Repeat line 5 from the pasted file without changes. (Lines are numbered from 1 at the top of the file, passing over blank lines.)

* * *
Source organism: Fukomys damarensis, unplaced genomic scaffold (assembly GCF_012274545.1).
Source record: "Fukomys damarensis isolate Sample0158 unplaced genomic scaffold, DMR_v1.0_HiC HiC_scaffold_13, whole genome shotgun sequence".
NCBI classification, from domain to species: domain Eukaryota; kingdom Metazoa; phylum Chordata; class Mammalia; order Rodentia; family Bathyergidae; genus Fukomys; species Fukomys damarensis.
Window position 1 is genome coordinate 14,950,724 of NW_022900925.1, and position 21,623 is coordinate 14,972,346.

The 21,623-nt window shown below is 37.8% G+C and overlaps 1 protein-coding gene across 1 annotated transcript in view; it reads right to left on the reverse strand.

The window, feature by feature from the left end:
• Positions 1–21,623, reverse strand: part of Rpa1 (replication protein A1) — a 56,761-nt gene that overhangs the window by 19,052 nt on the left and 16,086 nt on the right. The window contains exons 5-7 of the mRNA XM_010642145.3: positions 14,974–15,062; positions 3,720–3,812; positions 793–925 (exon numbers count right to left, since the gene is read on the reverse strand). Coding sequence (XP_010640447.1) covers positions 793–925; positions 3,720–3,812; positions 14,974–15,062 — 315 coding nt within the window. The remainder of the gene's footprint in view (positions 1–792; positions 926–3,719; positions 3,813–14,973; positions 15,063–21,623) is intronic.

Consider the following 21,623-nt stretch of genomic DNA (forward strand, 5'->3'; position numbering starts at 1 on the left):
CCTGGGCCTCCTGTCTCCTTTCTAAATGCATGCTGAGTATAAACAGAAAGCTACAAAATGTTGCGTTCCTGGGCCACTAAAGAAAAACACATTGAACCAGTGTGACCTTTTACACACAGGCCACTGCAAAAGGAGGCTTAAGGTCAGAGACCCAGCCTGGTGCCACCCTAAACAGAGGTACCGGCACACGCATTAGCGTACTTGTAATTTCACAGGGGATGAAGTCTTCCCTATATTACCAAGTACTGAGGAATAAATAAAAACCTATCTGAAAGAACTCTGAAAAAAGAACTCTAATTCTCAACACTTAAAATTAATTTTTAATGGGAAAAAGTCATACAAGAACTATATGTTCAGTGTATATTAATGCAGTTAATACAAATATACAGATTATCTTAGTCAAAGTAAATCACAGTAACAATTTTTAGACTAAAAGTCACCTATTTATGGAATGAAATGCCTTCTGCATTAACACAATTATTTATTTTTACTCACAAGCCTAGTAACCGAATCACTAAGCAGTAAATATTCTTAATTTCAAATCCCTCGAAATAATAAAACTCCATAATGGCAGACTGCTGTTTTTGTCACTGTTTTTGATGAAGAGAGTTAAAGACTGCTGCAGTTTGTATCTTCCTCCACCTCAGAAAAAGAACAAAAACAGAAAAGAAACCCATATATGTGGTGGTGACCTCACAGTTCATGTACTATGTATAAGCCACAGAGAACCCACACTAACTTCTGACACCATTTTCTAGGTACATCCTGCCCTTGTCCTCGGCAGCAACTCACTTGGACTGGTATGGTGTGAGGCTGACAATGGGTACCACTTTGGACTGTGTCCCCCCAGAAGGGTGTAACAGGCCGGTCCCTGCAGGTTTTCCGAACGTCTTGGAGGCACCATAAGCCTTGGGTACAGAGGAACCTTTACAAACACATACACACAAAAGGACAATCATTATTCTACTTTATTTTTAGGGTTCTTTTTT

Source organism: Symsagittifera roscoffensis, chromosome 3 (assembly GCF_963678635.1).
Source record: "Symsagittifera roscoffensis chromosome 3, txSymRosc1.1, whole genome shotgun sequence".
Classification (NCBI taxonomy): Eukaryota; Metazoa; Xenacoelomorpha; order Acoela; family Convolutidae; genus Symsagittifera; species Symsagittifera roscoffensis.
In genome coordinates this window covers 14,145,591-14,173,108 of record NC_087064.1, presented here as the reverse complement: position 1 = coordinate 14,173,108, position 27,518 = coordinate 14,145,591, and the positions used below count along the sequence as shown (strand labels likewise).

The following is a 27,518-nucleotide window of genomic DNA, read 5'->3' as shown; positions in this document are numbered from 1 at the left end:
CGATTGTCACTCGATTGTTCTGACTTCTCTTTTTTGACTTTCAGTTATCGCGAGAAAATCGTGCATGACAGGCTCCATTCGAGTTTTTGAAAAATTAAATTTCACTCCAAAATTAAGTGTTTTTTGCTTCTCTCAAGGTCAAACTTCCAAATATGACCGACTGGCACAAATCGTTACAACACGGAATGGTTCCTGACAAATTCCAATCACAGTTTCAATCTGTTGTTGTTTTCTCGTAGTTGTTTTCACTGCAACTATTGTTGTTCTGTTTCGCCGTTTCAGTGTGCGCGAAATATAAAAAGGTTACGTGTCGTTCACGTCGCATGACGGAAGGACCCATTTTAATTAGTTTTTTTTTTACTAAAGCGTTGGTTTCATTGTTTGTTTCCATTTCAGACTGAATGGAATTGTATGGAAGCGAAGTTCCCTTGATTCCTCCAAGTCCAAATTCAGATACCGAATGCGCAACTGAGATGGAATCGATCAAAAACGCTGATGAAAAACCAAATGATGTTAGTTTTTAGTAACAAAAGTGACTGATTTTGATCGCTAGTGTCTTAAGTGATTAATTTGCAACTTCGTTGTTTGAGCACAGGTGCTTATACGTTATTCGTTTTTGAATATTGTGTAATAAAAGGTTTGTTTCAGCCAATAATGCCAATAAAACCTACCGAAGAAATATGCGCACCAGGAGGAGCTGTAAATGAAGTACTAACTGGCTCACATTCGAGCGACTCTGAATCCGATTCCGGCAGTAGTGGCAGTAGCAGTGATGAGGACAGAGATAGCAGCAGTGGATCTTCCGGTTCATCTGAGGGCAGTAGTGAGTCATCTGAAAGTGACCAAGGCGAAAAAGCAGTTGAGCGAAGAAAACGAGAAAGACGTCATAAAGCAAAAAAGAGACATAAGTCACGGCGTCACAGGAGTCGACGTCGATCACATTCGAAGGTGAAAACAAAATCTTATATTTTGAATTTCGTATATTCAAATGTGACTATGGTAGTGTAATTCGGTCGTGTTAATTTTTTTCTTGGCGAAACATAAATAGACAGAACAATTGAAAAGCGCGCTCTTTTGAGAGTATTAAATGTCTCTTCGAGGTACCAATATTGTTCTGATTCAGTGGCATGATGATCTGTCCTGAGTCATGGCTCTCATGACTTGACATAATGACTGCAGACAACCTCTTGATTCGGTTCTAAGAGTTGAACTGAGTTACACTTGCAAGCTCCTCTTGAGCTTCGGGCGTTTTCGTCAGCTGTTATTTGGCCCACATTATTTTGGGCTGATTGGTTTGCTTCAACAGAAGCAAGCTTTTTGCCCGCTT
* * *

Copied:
The 21,623-nt window shown below is 37.8% G+C and overlaps 1 protein-coding gene across 1 annotated transcript in view; it reads right to left on the reverse strand.